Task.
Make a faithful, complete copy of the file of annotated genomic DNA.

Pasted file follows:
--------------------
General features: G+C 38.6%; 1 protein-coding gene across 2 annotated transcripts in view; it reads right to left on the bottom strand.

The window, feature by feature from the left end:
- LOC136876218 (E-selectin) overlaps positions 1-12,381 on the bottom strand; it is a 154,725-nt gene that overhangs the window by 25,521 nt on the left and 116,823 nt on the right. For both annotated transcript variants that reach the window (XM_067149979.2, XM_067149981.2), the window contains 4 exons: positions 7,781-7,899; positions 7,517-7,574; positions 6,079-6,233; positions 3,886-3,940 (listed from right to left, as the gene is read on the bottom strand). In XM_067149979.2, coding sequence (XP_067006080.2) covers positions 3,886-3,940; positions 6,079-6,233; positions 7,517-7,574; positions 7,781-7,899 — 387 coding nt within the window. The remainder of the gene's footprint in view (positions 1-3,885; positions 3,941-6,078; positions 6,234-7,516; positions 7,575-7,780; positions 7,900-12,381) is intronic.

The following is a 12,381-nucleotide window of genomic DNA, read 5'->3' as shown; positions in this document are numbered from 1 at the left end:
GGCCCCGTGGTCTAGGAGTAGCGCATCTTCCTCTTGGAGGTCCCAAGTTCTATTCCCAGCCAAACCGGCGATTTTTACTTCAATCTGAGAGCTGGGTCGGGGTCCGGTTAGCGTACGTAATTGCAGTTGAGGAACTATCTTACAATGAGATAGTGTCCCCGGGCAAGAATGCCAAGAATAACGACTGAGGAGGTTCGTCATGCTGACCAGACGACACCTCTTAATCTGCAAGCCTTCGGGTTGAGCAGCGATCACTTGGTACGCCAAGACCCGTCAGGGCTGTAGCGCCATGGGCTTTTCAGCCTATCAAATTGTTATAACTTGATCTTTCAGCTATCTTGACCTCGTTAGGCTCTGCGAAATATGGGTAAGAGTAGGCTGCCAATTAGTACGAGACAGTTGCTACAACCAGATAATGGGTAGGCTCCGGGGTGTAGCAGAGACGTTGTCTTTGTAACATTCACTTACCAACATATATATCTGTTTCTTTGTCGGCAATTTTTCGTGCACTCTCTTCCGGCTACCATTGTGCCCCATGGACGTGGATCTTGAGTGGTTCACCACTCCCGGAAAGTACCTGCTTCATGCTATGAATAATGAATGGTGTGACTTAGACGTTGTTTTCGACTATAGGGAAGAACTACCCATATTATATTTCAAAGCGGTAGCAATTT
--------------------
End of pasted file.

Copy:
General features: G+C 38.6%; 1 protein-coding gene across 2 annotated transcripts in view; it reads right to left on the bottom strand.

The window, feature by feature from the left end:
- LOC136876218 (E-selectin) overlaps positions 1-12,381 on the bottom strand; it is a 154,725-nt gene that overhangs the window by 25,521 nt on the left and 116,823 nt on the right. For both annotated transcript variants that reach the window (XM_067149979.2, XM_067149981.2), the window contains 4 exons: positions 7,781-7,899; positions 7,517-7,574; positions 6,079-6,233; positions 3,886-3,940 (listed from right to left, as the gene is read on the bottom strand). In XM_067149979.2, coding sequence (XP_067006080.2) covers positions 3,886-3,940; positions 6,079-6,233; positions 7,517-7,574; positions 7,781-7,899 — 387 coding nt within the window. The remainder of the gene's footprint in view (positions 1-3,885; positions 3,941-6,078; positions 6,234-7,516; positions 7,575-7,780; positions 7,900-12,381) is intronic.

The following is a 12,381-nucleotide window of genomic DNA, read 5'->3' as shown; positions in this document are numbered from 1 at the left end:
GGCCCCGTGGTCTAGGAGTAGCGCATCTTCCTCTTGGAGGTCCCAAGTTCTATTCCCAGCCAAACCGGCGATTTTTACTTCAATCTGAGAGCTGGGTCGGGGTCCGGTTAGCGTACGTAATTGCAGTTGAGGAACTATCTTACAATGAGATAGTGTCCCCGGGCAAGAATGCCAAGAATAACGACTGAGGAGGTTCGTCATGCTGACCAGACGACACCTCTTAATCTGCAAGCCTTCGGGTTGAGCAGCGATCACTTGGTACGCCAAGACCCGTCAGGGCTGTAGCGCCATGGGCTTTTCAGCCTATCAAATTGTTATAACTTGATCTTTCAGCTATCTTGACCTCGTTAGGCTCTGCGAAATATGGGTAAGAGTAGGCTGCCAATTAGTACGAGACAGTTGCTACAACCAGATAATGGGTAGGCTCCGGGGTGTAGCAGAGACGTTGTCTTTGTAACATTCACTTACCAACATATATATCTGTTTCTTTGTCGGCAATTTTTCGTGCACTCTCTTCCGGCTACCATTGTGCCCCATGGACGTGGATCTTGAGTGGTTCACCACTCCCGGAAAGTACCTGCTTCATGCTATGAATAATGAATGGTGTGACTTAGACGTTGTTTTCGACTATAGGGAAGAACTACCCATATTATATTTCAAAGCGGTAGCAATTT